Our 1”x1” gridded adaptive resolution maps have a variety of applications. They can be used to correct H and other optical images for extinction, including correcting stars in the LEGUS catalogs that cannot be corrected with isochrone matching. These stars may have been below our magnitude or Q-value cutoffs, but if they are located near stars corrected with isochrone matching, they likely have similar extinctions, allowing us to apply the extinctions from the map. Corrections to H maps are useful for determining accurate star formation rates. It is also possible to match these maps to maps of the diffuse ionized gas (DIG) and HII regions in order to study differences in extinction between these two important phases of the ionized ISM. This is important for determining the fractional contribution of the DIG to the total H luminosity, which in turn can help determine ionization sources for the DIG (Walterbos & Braun, 1994).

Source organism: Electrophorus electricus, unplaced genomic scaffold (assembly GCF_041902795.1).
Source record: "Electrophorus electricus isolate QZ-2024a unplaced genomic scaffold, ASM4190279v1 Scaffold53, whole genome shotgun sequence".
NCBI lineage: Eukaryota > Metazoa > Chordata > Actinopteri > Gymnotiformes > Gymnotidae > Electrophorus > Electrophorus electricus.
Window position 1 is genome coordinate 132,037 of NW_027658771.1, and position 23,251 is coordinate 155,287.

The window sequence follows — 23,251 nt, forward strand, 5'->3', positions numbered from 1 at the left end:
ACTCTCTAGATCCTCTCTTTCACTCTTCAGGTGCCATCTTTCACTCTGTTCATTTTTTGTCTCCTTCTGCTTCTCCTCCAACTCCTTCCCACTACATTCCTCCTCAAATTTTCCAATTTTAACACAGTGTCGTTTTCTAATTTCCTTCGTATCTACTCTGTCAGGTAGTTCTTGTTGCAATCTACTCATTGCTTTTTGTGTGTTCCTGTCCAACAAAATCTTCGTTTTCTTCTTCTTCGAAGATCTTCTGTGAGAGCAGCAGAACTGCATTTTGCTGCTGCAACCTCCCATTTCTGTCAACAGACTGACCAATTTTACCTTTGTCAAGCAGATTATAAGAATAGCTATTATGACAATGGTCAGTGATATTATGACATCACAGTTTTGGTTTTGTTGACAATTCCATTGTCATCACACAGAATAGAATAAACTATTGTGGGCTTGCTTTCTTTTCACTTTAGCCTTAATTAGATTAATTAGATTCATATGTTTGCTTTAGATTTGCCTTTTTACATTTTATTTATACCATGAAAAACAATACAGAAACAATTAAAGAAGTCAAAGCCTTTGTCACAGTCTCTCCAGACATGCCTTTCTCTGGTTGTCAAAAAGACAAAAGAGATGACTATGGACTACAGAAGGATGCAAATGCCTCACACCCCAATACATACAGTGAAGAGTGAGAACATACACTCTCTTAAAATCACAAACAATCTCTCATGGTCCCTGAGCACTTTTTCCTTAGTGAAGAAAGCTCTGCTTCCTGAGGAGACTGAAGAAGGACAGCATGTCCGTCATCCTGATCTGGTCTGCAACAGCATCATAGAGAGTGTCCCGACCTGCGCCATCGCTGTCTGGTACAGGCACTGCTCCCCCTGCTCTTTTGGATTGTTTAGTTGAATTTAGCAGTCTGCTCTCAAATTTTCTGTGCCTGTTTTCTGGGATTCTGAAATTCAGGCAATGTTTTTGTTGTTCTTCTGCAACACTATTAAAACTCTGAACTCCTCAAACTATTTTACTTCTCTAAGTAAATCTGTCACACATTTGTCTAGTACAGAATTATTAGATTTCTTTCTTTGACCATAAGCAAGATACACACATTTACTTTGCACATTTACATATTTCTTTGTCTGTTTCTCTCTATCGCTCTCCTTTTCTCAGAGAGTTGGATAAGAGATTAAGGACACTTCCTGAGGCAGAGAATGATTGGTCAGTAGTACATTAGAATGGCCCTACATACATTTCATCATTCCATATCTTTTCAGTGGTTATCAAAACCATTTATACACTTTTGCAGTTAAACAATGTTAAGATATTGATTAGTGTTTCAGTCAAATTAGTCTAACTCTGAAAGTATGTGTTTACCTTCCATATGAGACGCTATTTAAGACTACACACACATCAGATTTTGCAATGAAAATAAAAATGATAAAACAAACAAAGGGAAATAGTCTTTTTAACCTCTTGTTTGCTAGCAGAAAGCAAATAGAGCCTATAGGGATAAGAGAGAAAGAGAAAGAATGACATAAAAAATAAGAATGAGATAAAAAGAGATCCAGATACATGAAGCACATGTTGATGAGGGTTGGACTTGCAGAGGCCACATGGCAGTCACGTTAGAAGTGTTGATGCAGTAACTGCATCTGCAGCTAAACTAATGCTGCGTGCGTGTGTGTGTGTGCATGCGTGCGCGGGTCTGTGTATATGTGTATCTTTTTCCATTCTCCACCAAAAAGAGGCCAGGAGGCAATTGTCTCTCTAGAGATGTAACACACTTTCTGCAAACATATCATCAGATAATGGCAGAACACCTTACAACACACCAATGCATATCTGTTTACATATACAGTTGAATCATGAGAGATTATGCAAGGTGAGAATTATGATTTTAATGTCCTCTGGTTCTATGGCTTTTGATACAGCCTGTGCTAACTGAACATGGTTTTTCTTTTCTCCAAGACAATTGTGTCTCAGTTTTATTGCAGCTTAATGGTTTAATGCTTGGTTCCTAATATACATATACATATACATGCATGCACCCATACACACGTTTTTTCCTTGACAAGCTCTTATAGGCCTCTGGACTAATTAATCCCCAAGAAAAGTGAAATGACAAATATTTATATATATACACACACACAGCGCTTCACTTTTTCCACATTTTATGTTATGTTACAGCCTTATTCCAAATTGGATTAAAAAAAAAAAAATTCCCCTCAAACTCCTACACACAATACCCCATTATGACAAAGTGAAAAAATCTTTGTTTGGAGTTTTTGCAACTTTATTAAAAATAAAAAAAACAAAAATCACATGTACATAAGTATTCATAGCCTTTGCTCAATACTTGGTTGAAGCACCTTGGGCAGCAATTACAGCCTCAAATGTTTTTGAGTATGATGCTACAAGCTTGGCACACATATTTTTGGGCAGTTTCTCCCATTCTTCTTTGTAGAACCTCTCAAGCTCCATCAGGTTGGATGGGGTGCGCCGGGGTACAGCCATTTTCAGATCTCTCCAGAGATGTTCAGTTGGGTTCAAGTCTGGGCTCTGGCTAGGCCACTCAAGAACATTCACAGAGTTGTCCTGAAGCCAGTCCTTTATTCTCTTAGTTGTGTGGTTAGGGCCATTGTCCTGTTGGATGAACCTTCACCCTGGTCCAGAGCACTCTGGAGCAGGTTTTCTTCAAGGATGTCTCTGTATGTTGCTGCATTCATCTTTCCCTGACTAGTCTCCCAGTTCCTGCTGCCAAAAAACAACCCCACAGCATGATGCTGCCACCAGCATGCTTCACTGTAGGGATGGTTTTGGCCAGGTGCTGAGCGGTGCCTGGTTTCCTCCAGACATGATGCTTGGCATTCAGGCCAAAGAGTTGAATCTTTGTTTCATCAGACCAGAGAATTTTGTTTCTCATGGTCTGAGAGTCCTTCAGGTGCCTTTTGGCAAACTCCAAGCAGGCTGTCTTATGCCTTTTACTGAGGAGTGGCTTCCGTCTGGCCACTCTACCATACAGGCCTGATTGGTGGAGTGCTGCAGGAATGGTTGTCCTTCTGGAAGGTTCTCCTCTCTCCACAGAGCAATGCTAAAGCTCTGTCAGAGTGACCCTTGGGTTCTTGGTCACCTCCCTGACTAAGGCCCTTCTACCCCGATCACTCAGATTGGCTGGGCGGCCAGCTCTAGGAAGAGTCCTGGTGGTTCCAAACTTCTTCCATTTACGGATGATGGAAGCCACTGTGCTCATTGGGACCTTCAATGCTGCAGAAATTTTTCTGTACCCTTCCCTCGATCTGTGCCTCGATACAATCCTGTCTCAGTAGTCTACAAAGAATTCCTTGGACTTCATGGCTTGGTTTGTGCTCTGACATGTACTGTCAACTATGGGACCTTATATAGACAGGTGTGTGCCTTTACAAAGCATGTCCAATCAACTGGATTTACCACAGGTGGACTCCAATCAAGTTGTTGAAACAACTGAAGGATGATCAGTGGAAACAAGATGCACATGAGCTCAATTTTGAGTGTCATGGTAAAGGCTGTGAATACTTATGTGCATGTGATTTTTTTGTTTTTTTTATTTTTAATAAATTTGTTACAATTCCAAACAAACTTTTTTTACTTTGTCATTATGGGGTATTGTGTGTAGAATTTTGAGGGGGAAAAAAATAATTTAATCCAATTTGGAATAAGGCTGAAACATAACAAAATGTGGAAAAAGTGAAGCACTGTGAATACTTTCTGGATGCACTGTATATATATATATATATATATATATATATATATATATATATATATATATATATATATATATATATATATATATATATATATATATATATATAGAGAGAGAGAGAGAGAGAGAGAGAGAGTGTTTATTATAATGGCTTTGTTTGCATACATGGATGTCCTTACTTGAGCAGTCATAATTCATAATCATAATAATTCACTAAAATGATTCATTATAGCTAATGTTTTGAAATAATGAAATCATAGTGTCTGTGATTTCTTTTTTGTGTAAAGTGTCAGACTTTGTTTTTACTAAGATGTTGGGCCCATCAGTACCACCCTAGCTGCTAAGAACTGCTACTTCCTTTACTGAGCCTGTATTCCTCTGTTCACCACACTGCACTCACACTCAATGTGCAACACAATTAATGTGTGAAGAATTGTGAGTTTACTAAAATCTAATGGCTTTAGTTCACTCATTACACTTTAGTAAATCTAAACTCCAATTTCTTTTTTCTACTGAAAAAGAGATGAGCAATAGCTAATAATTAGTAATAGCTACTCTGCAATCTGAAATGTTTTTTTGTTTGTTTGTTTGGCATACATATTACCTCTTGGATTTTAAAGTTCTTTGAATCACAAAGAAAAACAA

This work is based on observations made with the NASA/ESA Hubble Space Telescope, obtained at the Space Telescope Science Institute, which is operated by the Association of Universities for Research in Astronomy, under NASA Contract NAS 5-26555. These observations are associated with Program 13364 (LEGUS). Support for Program 13364 was provided by NASA through a grant from the Space Telescope Institute. L. K. and R. A. W. acknowledge support from the Space Telescope Science institute [Grant Numbers HST-GO-13773.003-A]. L. K. would additionally like to acknowledge support from Gemini Observatory in La Serena, Chile. M. F. acknowledges support from the Science and Technology Facilities Council [Grant Number ST/P000541/1]. D. A. G. kindly acknowledges financial support by the German Research Foundation (DFG) through programme GO 1659/3-2. G. A. acknowledges support from the Science and Technology Facilities Council (ST/P000541/1 and ST/M503472/1). We would also like to thank the anonymous referee for their useful comments which helped improve the paper.